The tenants of websites shared by Nielsen over a decade ago are en vogue yet again in our constant struggle to create useful, meaningful experiences on the web. After listening to AEA’s dozen speakers, I took away a few key messages:

“Web design is an environment for someone else’s expression.” ­– Jeffrey Zeldman

“Sign off on content hierarchy instead of design.” ­– Sarah Parmenter

“Think of responsive web design as a catalyst. It introduces complexity through nuance. We have the tools and skills already.” ­– Dan Mall

“Design to human scale.” ­– Luke Wroblewski

“Our work is not personal but together.” ­– Kristina Halvorson

“Design is the rendering of intent.” ­– Jared Spool

“Think content first, and navigation second.” ­– Jeremy Keith

Many of the observations from the panel of speakers have very little to do with specific design strategies and focus more on the importance of content and user experience. Essentially, it is our job as designers to get out of the way. Nielsen’s observations and suggestions remain true to today’s web design strategies. Zeldman’s words summarize it best:

“A great website makes interaction easy, guides you subtly to your heart’s desire, can be invisible or in your face, and it delights.

Content must lead design. Performance is critical. The user experience must be simple and work across all devices.

And college students should pay attention to intelligent thinkers and practitioners.

Categories
Design Media Podcast Sports

A new venture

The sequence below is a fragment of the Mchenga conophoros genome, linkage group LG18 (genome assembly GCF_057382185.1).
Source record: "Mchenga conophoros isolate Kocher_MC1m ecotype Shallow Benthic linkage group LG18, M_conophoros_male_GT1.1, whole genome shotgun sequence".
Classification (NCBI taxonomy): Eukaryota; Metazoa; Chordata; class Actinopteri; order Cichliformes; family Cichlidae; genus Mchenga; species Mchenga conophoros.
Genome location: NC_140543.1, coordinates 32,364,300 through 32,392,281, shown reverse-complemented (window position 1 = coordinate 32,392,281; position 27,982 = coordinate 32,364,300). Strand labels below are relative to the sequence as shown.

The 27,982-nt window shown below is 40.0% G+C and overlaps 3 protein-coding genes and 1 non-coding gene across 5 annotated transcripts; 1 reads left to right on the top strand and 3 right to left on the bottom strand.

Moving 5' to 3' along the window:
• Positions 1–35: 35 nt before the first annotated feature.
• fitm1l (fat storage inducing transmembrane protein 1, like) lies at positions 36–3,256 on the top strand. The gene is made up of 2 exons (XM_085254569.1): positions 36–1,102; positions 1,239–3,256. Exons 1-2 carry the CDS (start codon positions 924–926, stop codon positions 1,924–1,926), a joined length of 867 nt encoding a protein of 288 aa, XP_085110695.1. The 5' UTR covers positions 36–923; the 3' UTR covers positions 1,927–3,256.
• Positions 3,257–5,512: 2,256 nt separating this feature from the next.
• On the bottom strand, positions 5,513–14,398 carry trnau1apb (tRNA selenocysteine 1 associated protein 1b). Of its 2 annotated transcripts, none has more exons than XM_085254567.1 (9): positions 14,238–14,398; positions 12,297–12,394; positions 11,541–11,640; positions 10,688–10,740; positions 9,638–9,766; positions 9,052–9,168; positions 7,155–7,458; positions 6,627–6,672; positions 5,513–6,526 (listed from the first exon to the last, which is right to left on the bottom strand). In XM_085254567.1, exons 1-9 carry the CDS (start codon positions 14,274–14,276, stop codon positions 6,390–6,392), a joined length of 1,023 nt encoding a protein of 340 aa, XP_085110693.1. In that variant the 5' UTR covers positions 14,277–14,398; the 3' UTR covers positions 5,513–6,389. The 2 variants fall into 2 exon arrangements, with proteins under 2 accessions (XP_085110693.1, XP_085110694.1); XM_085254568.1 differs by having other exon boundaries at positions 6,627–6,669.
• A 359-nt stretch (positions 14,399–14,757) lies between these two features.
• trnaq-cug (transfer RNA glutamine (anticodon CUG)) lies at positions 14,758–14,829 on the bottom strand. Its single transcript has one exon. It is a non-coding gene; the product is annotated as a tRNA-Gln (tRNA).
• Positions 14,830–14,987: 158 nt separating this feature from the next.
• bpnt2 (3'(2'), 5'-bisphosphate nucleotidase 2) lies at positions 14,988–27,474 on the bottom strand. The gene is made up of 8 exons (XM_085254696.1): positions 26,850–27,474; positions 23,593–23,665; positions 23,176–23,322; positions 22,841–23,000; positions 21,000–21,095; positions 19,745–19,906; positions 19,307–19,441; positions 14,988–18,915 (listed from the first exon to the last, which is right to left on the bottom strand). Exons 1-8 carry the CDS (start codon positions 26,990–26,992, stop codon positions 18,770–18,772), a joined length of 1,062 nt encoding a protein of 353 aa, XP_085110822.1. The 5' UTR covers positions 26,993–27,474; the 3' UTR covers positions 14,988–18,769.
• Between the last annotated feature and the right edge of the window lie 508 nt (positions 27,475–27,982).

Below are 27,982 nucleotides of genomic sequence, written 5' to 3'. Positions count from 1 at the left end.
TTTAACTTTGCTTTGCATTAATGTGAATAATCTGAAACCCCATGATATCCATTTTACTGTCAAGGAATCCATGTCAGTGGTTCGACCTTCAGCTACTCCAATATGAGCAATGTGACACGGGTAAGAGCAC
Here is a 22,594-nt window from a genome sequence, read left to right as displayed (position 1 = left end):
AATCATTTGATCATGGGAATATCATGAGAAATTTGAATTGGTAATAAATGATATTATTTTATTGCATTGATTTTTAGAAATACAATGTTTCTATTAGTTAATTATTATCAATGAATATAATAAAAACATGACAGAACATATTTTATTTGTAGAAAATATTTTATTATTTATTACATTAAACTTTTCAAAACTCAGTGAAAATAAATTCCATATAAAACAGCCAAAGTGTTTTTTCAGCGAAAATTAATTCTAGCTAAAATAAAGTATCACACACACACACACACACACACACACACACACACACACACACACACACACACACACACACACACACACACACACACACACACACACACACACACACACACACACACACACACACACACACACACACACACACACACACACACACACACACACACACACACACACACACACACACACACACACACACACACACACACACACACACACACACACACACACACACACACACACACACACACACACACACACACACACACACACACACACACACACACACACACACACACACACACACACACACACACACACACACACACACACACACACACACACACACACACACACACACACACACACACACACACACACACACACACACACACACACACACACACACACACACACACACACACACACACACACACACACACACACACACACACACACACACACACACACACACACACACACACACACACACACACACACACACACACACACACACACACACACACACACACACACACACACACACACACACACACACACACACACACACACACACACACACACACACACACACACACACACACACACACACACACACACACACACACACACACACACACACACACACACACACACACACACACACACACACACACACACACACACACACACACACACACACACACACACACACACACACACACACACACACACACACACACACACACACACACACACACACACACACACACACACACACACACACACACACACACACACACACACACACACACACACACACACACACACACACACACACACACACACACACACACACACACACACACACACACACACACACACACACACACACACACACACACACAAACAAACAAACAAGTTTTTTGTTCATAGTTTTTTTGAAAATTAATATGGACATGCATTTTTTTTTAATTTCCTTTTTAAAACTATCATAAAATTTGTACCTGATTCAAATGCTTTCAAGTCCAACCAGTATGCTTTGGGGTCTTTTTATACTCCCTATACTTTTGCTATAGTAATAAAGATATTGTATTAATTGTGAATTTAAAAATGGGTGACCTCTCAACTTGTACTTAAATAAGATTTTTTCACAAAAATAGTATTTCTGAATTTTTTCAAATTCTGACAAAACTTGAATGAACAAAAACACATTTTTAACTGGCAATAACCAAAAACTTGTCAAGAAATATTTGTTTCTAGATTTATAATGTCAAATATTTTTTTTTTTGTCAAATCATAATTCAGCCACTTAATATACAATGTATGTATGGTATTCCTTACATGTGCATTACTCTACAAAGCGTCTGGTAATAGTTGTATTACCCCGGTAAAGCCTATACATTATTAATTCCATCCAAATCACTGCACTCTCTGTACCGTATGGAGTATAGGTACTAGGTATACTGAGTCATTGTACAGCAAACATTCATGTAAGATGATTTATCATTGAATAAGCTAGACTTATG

The Design Game: a podcast about the role of design in sports.

In November, I reached out to good friend David Merriell about starting a podcast. I had been feeling creatively unsatisfied for some time and wanted to explore a new outlet. We knew we wanted to discuss something of which we both enjoyed and were knowledgable. Through a suggestion from David, we settled on the idea of discussing the role of design in sports. After a couple of name changes, The Design Game was born.

Being first-time podcasters, we learned a lot in the months leading up to our first episodes – equipment, editing, technology, RSS feeds, and the iTunes store. We thank Cliff Ravenscraft of Podcast Answer Man for his incredibly useful tutorials. Without his clear, concise YouTube clips, we’d still be fumbling around the internet trying to figure out the podcasting workflow.


Our first four episodes explore both the smallest design challenges like 1-game uniform designs to larger challenges like the design of NBA All-Star Weekend events. In the coming months, we’ll explore golf fashion and culture surrounding The Masters, European football and jerseys with ads, and throwback culture.

We hope you will listen and we look forward to sharing our thoughts on all things design-related in the sports world.

You can listen to every episode on iTunes or at thedesigngame.com